The Revenue’s case is that interest for the prematurity period should be calculated on a simple interest basis under section 85 of the Finance Act 2019 (the 2019 Act). The Claimants argue that interest should instead be calculated on a simple interest basis under section 35A of the Senior Courts Act 1981 (the 1981 Act). The importance of this issue lies in the fact that the 2019 Act imposes a six-year limitation period whereas the Claimants argue that claims to interest under the 1981 Act benefit from the extended limitation period available under section 32(1)(c) of the Limitation Act 1980.
The Revenue’s appeal succeeds on this issue. Section 85 of the 2019 Act was introduced to provide a statutory basis for awarding interest in respect of the prematurity period [97, 100]. The Supreme Court rejects the numerous arguments advanced by the Claimants that they should not be confined to a remedy under section 85. The Court highlights, among other things, that although EU law confers a right to the payment of interest, it does not prescribe a period of limitation  and that, following Prudential, claims to interest are not restitutionary in nature .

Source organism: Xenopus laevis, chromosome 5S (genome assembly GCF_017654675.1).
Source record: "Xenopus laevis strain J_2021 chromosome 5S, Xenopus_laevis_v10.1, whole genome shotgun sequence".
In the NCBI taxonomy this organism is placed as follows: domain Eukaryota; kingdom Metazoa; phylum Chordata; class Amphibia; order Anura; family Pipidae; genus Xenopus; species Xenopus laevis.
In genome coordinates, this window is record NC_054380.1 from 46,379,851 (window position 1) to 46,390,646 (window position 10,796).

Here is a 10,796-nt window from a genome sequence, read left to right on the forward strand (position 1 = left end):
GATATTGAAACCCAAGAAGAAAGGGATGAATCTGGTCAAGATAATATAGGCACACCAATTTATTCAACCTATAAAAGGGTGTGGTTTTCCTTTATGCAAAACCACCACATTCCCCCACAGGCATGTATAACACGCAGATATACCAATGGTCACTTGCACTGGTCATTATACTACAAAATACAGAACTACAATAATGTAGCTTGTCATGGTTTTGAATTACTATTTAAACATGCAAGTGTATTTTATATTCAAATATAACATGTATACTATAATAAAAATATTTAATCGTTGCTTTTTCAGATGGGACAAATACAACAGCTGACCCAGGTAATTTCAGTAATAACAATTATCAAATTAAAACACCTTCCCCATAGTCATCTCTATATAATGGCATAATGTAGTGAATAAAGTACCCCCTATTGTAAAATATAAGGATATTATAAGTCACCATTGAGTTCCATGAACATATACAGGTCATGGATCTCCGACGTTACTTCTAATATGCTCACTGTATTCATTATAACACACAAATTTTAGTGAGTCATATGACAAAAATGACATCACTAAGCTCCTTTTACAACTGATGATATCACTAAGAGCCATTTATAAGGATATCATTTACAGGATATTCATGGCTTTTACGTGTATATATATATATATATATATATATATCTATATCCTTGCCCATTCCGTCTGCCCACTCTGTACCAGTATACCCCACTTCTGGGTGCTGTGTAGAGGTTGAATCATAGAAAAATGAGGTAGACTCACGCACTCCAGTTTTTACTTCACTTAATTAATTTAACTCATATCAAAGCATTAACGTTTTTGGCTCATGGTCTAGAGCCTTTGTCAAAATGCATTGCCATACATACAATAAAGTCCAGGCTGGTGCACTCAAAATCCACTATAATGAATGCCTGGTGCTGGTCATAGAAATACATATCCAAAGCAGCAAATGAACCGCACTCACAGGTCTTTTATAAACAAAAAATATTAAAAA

3. What is the nature of the remedy required by EU law in respect of the set off of double taxation relief?
This issue concerns the utilisation of various reliefs by the Claimants including double taxation relief (DTR) to reduce or eliminate their liability to pay unlawfully levied mainstream corporation tax (MCT). A consequence of the order in which the reliefs were applied was that DTR was not fully utilised. Under the DTR provisions, DTR could not be carried forward to reduce MCT in a future accounting period and was consequently lost. The Claimants seek a remedy, arguing that the inability to carry forward unused DTR breached EU law.